Suck It Up

Stop me if you’ve heard this one before: a pair of mismatched people are brought together by a shared tragic experience and embark on a trip and wackiness ensues. Sound familiar?

Of course it does. We’ve seen movies built around this kind of story a million times and while Jordan Canning’s film Suck It Up never makes any attempts to transcend its genre trappings, it’s at least sporadically amusing.

Ronnie (Grace Glowicki) is a bit of a disaster, following the death of her brother Garrett, who recently died of cancer. She can’t make it through the day without having a drink – or half a dozen. She wakes up and pours booze into her juice or coffee, trying to pass it off as just having fun and not needing substances to cope. After a run-in with a lawnmower, her mother (Nancy Kerr) reaches out to Garrett’s ex-girlfriend, Faye (Erin Margurite Carter), who tries to intervene with Ronnie’s bad behavior.

“We’ve seen movies built around this kind of story a million times and while Jordan Canning’s film Suck It Up never makes any attempts to transcend its genre trappings, it’s at least sporadically amusing.”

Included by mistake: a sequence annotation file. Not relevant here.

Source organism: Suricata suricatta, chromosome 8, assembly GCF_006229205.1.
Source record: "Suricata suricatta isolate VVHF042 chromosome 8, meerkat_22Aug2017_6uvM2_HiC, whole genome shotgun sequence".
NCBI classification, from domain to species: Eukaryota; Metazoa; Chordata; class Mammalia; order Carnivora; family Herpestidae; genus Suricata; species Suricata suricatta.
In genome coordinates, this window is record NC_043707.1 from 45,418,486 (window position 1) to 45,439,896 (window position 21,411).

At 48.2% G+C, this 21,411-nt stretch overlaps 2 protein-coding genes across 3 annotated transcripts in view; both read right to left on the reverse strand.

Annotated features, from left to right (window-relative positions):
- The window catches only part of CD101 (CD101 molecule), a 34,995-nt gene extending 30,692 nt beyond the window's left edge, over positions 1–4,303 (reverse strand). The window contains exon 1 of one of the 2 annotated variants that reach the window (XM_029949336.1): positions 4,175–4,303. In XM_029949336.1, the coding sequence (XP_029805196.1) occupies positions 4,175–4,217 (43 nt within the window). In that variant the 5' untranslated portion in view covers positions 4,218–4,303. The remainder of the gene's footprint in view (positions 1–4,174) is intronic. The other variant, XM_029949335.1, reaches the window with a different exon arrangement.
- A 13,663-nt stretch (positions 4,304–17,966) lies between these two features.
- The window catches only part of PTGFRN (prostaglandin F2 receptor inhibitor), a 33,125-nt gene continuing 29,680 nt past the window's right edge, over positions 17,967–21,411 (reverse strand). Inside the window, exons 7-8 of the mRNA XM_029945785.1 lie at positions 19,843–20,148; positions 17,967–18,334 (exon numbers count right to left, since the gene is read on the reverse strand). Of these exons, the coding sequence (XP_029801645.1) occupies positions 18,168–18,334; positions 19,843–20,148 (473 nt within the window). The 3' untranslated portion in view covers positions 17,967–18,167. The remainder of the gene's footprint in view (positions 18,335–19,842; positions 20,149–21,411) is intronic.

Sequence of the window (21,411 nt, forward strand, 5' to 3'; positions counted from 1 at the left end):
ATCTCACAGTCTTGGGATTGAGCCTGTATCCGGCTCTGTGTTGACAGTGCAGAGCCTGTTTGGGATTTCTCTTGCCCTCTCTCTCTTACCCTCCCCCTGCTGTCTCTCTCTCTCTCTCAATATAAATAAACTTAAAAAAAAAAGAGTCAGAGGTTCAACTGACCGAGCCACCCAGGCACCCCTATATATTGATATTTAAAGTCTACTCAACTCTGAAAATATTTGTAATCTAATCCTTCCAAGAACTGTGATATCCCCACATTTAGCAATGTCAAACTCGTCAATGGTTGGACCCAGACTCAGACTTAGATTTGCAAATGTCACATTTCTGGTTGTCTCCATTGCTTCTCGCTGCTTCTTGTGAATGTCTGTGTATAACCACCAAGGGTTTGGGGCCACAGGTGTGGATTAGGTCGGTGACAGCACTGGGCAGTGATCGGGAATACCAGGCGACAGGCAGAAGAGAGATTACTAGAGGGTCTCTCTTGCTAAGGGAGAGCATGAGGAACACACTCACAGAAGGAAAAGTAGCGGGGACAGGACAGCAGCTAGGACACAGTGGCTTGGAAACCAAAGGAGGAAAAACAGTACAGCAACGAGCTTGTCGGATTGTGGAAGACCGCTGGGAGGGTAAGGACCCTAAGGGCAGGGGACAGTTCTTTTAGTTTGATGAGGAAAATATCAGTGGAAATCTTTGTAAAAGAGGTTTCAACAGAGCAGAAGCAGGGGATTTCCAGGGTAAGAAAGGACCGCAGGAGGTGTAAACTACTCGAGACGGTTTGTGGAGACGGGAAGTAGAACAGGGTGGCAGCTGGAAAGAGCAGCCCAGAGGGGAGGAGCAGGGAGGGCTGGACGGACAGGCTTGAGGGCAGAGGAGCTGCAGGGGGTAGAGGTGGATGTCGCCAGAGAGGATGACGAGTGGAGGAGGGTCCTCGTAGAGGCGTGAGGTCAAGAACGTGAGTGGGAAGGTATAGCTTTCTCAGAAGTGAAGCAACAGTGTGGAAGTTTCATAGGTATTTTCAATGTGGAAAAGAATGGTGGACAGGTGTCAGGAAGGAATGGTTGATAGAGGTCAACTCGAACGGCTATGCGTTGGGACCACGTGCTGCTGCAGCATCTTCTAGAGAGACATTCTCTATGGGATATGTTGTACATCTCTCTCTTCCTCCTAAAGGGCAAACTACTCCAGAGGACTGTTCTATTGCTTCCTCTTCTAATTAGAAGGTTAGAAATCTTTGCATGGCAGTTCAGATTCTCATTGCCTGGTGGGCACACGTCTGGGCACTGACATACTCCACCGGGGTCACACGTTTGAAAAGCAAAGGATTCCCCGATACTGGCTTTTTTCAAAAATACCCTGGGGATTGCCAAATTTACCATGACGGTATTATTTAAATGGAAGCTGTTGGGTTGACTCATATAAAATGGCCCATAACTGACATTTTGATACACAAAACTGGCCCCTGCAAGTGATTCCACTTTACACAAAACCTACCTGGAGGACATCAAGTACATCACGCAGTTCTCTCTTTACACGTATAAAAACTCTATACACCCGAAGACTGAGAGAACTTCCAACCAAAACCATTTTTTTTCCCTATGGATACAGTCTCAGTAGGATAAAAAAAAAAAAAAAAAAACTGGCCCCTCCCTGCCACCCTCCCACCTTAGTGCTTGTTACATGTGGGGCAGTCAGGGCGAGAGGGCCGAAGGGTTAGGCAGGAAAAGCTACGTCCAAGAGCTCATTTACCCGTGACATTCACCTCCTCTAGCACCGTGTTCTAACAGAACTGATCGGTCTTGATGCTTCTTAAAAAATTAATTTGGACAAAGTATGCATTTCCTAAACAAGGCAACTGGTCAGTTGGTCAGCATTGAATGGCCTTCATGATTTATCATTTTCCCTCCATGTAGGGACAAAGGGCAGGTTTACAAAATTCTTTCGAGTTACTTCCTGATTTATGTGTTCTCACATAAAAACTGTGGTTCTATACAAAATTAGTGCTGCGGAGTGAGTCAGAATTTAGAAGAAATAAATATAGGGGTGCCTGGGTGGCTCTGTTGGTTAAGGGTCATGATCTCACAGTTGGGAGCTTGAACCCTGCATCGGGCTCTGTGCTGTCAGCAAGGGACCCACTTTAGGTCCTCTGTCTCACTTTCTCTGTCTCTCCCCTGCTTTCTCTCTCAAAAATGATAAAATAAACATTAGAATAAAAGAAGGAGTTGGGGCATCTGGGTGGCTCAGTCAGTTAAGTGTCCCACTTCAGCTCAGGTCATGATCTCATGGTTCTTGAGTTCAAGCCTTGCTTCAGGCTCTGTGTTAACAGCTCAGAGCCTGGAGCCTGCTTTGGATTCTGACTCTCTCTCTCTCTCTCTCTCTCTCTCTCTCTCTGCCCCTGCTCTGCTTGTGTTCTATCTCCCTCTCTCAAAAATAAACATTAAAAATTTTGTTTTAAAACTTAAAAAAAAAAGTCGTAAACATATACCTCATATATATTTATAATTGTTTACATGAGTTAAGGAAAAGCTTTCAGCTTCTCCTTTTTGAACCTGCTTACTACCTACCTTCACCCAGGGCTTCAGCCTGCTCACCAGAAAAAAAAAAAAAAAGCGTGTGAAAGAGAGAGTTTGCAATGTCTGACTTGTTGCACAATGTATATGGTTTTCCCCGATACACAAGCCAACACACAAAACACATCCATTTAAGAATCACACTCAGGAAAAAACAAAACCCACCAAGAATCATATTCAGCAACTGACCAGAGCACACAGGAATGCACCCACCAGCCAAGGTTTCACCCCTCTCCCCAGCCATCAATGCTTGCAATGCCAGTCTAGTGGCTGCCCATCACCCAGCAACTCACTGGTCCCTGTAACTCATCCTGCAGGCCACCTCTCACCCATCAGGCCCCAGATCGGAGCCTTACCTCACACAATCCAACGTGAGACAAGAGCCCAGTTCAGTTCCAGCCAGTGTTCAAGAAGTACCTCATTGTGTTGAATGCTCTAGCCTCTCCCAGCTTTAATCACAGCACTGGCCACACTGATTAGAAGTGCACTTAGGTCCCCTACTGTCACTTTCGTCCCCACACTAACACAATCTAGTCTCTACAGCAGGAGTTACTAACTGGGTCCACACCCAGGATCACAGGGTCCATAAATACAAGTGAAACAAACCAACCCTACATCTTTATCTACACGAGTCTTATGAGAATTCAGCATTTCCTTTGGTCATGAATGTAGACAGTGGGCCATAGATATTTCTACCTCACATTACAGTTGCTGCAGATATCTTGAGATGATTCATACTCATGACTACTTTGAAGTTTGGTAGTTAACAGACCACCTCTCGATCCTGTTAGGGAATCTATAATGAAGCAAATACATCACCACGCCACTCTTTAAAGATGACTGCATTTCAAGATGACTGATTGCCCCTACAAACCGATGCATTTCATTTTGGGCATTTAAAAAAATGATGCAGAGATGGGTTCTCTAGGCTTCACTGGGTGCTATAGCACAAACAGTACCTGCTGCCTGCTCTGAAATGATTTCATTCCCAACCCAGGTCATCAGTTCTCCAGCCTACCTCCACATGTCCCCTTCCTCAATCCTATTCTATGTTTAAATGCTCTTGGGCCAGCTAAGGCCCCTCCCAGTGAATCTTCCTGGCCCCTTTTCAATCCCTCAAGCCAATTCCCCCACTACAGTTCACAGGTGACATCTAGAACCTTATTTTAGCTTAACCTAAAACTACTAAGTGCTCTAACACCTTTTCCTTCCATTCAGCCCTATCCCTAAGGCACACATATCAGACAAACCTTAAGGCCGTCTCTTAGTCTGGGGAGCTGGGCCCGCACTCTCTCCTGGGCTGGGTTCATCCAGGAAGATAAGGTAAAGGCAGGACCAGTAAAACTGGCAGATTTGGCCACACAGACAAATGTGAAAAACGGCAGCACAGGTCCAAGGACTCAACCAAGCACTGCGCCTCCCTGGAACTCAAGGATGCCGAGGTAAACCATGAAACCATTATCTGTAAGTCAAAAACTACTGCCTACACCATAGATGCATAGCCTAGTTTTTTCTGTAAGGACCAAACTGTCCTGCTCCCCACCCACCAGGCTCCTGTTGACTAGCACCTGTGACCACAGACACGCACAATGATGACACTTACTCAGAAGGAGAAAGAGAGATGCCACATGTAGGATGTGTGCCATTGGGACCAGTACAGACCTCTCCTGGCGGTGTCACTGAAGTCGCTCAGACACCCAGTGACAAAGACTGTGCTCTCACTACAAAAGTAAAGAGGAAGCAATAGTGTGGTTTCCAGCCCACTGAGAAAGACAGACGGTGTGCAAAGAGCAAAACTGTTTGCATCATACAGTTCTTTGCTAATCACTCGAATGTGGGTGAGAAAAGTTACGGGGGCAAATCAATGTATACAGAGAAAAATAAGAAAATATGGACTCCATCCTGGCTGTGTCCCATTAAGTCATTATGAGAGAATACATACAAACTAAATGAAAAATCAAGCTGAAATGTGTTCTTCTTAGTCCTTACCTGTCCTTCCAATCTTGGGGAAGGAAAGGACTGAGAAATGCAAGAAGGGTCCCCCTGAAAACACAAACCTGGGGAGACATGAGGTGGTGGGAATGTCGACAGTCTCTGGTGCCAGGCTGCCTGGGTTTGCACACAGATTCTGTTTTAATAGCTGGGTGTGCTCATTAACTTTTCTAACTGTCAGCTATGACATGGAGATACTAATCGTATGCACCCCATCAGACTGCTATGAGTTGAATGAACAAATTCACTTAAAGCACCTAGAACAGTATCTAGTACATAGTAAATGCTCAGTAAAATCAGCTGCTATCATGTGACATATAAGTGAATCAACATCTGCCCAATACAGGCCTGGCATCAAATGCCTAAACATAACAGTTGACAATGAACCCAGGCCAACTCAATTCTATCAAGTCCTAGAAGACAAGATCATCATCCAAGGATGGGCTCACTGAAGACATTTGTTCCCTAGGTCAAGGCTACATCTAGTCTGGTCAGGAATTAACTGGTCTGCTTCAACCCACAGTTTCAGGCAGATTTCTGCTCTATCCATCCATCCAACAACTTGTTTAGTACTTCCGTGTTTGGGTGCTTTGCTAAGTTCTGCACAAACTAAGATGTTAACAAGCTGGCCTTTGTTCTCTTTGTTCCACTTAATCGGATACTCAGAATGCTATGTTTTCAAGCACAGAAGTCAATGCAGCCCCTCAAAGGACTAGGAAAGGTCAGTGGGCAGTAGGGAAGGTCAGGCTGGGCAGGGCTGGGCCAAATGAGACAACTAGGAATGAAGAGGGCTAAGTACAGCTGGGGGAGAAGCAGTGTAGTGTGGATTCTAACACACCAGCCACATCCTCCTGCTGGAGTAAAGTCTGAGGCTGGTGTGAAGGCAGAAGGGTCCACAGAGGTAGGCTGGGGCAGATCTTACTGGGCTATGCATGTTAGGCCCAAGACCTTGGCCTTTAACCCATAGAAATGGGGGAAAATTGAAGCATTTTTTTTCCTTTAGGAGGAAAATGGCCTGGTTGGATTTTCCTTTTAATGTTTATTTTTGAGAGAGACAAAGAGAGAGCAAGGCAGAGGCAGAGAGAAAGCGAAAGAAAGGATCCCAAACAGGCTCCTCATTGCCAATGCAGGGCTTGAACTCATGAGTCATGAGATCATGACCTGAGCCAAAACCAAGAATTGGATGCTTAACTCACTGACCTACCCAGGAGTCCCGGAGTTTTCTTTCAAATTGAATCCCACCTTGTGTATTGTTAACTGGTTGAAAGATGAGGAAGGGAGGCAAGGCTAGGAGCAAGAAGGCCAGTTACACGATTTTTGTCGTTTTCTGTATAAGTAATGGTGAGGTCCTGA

Faye decides to hit the road with Ronnie, hoping a change a scenery could do the both a world of good. They drive out to a lake house owned by Ronnie’s family with the hopes of Ronnie cleaning up a bit and Faye taking a much needed deep breath on the cusp of applying for a teaching position. It doesn’t take long for Ronnie to search out her next party, dip into the old liquor cabinet or score some weed in town. Faye reluctantly obliges and joins along on some of her conquests.

At its forefront, Suck It Up is a broad buddy-comedy of mishaps and personality clashes, which grows thin after a bit. First time scribe Julia Hoff’s screenplay offers glimmers of something deeper among the characters and how they are truly handling Garrett’s death beneath the surface. That’s where Suck It Up works best and if the script could have a expounded on the character’s arcs it would have been a much stronger film.

Carter and Glowicki play their parts with a liveliness that brings them out of their written archetypes. Carter gets to flex a little bit more as Faye and does so well in her first role. Most of the talent involved in the movie are working on their first feature and while Suck It Up doesn’t always work as a whole, it has enough parts to serve as their calling card.

Suck It Up (2017) Directed by Jordan Canning. Written by Julia Hoff. Starring Grace Glowicki and Erin Margurite Carter.

Grade: C+

 

 

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